yorkfoto/iStockBy KENDALL KARSON, ABC News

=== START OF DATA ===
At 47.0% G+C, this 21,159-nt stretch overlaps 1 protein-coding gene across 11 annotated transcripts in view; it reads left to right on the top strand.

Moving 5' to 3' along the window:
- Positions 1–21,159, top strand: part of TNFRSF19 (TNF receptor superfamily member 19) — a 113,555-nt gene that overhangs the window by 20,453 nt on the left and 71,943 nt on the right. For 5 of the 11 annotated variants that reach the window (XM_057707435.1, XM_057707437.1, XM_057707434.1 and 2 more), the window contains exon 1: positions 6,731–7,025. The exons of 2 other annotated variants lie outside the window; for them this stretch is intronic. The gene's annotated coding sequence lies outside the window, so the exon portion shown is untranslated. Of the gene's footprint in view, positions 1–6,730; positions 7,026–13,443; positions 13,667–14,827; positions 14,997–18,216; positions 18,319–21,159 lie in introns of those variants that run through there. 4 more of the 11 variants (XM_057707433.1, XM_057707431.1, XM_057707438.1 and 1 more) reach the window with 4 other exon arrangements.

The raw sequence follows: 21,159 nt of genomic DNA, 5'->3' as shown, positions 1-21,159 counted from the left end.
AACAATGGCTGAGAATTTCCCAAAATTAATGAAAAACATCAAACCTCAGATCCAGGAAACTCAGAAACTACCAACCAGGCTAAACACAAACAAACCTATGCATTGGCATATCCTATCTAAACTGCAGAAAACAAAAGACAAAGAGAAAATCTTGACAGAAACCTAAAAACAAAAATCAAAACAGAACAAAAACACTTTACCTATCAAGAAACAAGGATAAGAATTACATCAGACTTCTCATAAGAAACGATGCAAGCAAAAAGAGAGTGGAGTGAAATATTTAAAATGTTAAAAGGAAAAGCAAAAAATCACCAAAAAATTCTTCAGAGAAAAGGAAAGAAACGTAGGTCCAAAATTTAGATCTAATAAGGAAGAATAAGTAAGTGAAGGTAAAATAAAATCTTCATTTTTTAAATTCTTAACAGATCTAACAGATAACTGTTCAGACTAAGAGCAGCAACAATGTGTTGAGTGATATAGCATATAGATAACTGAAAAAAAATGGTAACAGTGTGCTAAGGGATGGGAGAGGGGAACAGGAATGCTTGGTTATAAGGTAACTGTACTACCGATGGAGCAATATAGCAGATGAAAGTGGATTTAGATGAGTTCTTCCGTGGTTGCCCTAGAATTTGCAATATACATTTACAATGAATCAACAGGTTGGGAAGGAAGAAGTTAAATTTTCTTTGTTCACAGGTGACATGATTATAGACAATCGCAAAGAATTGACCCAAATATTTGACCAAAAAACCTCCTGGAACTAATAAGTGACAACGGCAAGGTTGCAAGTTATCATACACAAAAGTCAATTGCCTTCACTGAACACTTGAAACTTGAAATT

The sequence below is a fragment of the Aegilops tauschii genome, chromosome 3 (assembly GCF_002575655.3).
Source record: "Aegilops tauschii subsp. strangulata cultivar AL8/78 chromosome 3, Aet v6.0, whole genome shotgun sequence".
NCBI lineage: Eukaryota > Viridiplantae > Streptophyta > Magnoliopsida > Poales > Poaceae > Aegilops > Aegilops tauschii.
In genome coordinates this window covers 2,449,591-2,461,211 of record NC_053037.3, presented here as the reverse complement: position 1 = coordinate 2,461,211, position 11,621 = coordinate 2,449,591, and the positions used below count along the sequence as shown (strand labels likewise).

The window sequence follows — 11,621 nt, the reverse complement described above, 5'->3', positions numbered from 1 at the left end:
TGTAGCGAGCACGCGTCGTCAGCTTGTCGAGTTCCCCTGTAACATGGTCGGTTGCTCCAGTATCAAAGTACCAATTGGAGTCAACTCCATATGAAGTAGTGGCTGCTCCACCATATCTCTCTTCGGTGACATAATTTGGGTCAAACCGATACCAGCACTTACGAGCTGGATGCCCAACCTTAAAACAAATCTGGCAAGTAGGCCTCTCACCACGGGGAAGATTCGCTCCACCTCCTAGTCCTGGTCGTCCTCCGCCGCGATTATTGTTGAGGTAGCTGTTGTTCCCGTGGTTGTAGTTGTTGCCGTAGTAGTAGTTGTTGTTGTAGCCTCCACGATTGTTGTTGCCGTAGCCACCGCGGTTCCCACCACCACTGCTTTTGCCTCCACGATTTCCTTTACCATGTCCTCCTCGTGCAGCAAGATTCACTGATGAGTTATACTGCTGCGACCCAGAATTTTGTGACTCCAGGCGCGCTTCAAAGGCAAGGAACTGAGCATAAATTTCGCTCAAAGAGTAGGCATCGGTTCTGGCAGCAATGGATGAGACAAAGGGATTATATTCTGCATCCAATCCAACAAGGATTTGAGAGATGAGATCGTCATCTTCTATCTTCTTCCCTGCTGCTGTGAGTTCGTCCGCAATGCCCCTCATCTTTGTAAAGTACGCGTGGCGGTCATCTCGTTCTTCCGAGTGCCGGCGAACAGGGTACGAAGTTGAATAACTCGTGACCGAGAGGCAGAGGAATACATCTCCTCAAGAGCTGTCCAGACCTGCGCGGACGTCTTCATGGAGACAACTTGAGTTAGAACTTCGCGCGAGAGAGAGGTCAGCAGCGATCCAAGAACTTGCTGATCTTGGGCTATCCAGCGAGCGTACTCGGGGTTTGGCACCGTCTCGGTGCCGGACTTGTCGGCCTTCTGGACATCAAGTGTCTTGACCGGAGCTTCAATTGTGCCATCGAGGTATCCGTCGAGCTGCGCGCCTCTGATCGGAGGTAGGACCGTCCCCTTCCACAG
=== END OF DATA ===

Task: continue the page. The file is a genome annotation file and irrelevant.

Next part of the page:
(WASHINGTON) — In Georgia, the state’s top election official mailed all active registered voters ballot applications — one of the first Republicans to push for such a significant shift to vote-by-mail. In Nevada, another Republican secretary of state, along with the state’s county election officials, moved to a nearly all-mail election for the first time. And in North Dakota, no polling sites will be open.On Tuesday, five states are holding primaries in a transformed reality due to the coronavirus — offering a potential test run ahead of the fall, when vote-by-mail could become the primary tool for elections if the virus persists.In Georgia and West Virginia, voters will weigh in on the presidential contests that have now been settled, with former Vice President Joe Biden over the weekend securing the majority of delegates needed to formally become the Democratic presidential nominee, a marker President Donald Trump crossed in March. Statewide contests will also be held.In Nevada, North Dakota and South Carolina, voters will cast their ballots in down-ballot races for the U.S. Senate, U.S. House, among other lower-profile races.But even as all five have largely transitioned from a traditionally run contest to one conducted by mail, the president has ramped up his attacks on the voting practice.Last month, Trump, who has often railed against mail voting by alleging — without evidence — that the voting alternative is ripe for fraud, singled out Nevada, along with Michigan, for expanding vote-by-mail for the June primaries.The secretary of state’s office refuted Trump’s assault on Nevada’s mail-in election, saying in a statement, “Secretary Cegavske lawfully declared the 2020 primary election as a mail-in election. Nevada has many safeguards in place to ensure the integrity of an all-mail election, including signature requirements and verification processes, preprinted ballot return envelopes, barcode tracking, and laws against ballot harvesting.”The contests are also the second slate of elections since the death of George Floyd in Minneapolis by a white police officer, which sparked dozens of protests across the country. Last Tuesday, the elections took place in some cities under curfew due to the civil unrest, such as in Washington, D.C. and Philadelphia, but most states managed to minimize the impacts of the demonstrations on voting.After last week’s restart to the primary season, in which at least one state is still tallying votes, these five are expected to confront a similar array of challenges, including an influx of absentee and mail-in ballots, long lines, wait times and social distancing at in-person polling sites.”I anticipate long lines because I think people are getting more comfortable to go out and vote,” Aaron Johnson, a member of the Fulton County Board of Elections, said on the eve of the election. “I think that is going to add to it.”In Georgia, where the presidential primary was postponed to ready the 2020 battleground for holding an election during the coronavirus, much of the attention on Tuesday extends beyond the state’s pandemic adjustments and the contests for the top of the ticket.Voters will pick the Democratic nominee to face incumbent GOP Sen. David Purdue, who is up for re-election this year, parsing through a field that includes Jon Ossoff, who lost a high-profile special election in the state’s 6th Congressional District in 2017, Teresa Tomlinson, the former mayor of Columbus, and Sarah Riggs Amico, who shared the ticket with Stacey Abrams in 2018 as the nominee for lieutenant governor.The race could potentially head to a runoff, which would be held on Aug. 11.The election is also likely to be more competitive in November, due to the addition of Georgia’s other Senate seat to the ballot after GOP Sen. Johnny Isakson retired in 2019 and was replaced by Sen. Kelly Loeffler. After being appointed to the seat by Georgia Gov. Brian Kemp, Loeffler is facing a tough road to winning the seat outright, as she is locked in a fierce contest with Georgia Congressman Doug Collins, a key Trump ally in the House. Both Senate seats are rated as “lean Republican” by the Cook Political Report.Lower down the ballot, Congresswoman Lucy McBath, who represents the 6th Congressional District, might face a redo election against former GOP Congresswoman Karen Handel, who McBath defeated in 2018 to turn the seat blue, if she emerges the winner of a crowded Republican primary.In the neighboring 7th Congressional District, the retirement of GOP Rep. Rob Woodall spurred a crowded race to replace him. One of the most prominent contenders is Carolyn Bourdeaux, a Democrat who lost to Woodall in 2018 by the narrowest of margins — just over 400 votes. Some of the competitors include a progressive challenger, Nabilah Islam, who has scored the endorsement of Congresswoman Alexandria Ocasio-Cortez, D-N.Y. The Republican primary, is equally as congested with seven candidates.State election officials are also contending with a surge in absentee ballots.Of the 6.9 million voters sent applications, over 1.6 million requested an absentee ballot, according to data from the secretary of state’s office. Nearly 943,000 absentee ballots have been returned as of Monday, with a virtually even split between the two parties. About 463,000 Democrats returned ballots, compared to 460,000 Republicans.Regardless of the pandemic, the quick adjustments and the entirely new protocols for elections across the five states, the coronavirus does not appear to have hampered participation.In the other state with a presidential contest on the ballot, West Virginia Secretary of State Mac Warner said that in the last three months “a total of 262,441 voters had applied for an absentee ballot. Of those, 191,346 had already returned their completed ballots” as of last Friday. The number of registered voters participating through vote-by-mail teeters on being nearly 40 times more than the amount of registered voters who mailed in their ballots in the 2016 presidential election.”Absentee voters in this primary election make up about 15.6% of the state’s registered voters,” Warner said in a statement.In Nevada, where voters are experiencing an entirely different election, despite the coronavirus, turnout appears slightly higher than previous cycles. As of Monday morning, 339,853 ballots have been cast by mail, 99% of the total 342,824 ballots have been cast so far either by mail or in-person. The current total is about 21% turnout, compared to about 19% in 2016.In South Carolina, the rules of voting significantly shifted between South Carolina’s presidential primary at the end of February to now. But the state implemented changes to accessing vote-by-mail for the June primaries, with the state legislature and the state’s Republican Gov. Henry McMaster passing a bill to allow any voter to cast an absentee ballot for the primary — and only the primary — and a federal judge nixing the witness signature requirement.Of the state’s more than 3.3 million registered primary voters, 181,961 ballots have been issued to voters across the state, and a total of 141,915 have been returned so far, according to data provided by election officials. In 2016 and 2018, only about 60,000 absentee ballots were cast in each election, according to the Post and Courier.And in North Dakota, 72% of voters who requested a ballot have since returned it ahead of Tuesday. Copyright © 2020, ABC Audio. All rights reserved.